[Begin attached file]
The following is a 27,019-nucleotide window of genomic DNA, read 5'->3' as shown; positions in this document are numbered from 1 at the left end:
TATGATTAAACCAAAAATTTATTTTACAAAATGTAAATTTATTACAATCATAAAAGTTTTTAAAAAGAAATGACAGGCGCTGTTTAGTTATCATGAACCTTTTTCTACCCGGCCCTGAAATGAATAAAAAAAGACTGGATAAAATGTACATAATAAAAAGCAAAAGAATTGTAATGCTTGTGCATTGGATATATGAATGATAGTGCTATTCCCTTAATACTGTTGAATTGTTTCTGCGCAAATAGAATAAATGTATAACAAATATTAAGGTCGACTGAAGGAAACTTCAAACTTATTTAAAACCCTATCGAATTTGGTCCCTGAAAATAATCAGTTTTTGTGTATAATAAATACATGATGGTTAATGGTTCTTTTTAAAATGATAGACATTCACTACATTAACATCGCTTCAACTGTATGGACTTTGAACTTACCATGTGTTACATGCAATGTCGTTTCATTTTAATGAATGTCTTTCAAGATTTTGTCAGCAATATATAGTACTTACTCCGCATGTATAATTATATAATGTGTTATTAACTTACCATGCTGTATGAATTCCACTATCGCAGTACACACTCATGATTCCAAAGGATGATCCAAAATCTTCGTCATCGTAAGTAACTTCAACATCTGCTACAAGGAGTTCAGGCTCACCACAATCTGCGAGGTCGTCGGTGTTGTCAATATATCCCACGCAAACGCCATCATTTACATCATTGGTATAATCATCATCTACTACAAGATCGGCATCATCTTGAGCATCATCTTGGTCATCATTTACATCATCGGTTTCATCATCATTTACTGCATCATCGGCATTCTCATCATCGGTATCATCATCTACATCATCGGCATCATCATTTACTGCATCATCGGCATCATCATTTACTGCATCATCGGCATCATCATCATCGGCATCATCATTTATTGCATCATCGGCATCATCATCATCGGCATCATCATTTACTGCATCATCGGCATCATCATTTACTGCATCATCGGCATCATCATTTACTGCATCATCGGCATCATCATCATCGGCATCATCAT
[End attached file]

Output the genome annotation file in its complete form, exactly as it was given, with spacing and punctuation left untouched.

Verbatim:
The following is a 27,019-nucleotide window of genomic DNA, read 5'->3' as shown; positions in this document are numbered from 1 at the left end:
TATGATTAAACCAAAAATTTATTTTACAAAATGTAAATTTATTACAATCATAAAAGTTTTTAAAAAGAAATGACAGGCGCTGTTTAGTTATCATGAACCTTTTTCTACCCGGCCCTGAAATGAATAAAAAAAGACTGGATAAAATGTACATAATAAAAAGCAAAAGAATTGTAATGCTTGTGCATTGGATATATGAATGATAGTGCTATTCCCTTAATACTGTTGAATTGTTTCTGCGCAAATAGAATAAATGTATAACAAATATTAAGGTCGACTGAAGGAAACTTCAAACTTATTTAAAACCCTATCGAATTTGGTCCCTGAAAATAATCAGTTTTTGTGTATAATAAATACATGATGGTTAATGGTTCTTTTTAAAATGATAGACATTCACTACATTAACATCGCTTCAACTGTATGGACTTTGAACTTACCATGTGTTACATGCAATGTCGTTTCATTTTAATGAATGTCTTTCAAGATTTTGTCAGCAATATATAGTACTTACTCCGCATGTATAATTATATAATGTGTTATTAACTTACCATGCTGTATGAATTCCACTATCGCAGTACACACTCATGATTCCAAAGGATGATCCAAAATCTTCGTCATCGTAAGTAACTTCAACATCTGCTACAAGGAGTTCAGGCTCACCACAATCTGCGAGGTCGTCGGTGTTGTCAATATATCCCACGCAAACGCCATCATTTACATCATTGGTATAATCATCATCTACTACAAGATCGGCATCATCTTGAGCATCATCTTGGTCATCATTTACATCATCGGTTTCATCATCATTTACTGCATCATCGGCATTCTCATCATCGGTATCATCATCTACATCATCGGCATCATCATTTACTGCATCATCGGCATCATCATTTACTGCATCATCGGCATCATCATCATCGGCATCATCATTTATTGCATCATCGGCATCATCATCATCGGCATCATCATTTACTGCATCATCGGCATCATCATTTACTGCATCATCGGCATCATCATTTACTGCATCATCGGCATCATCATCATCGGCATCATCAT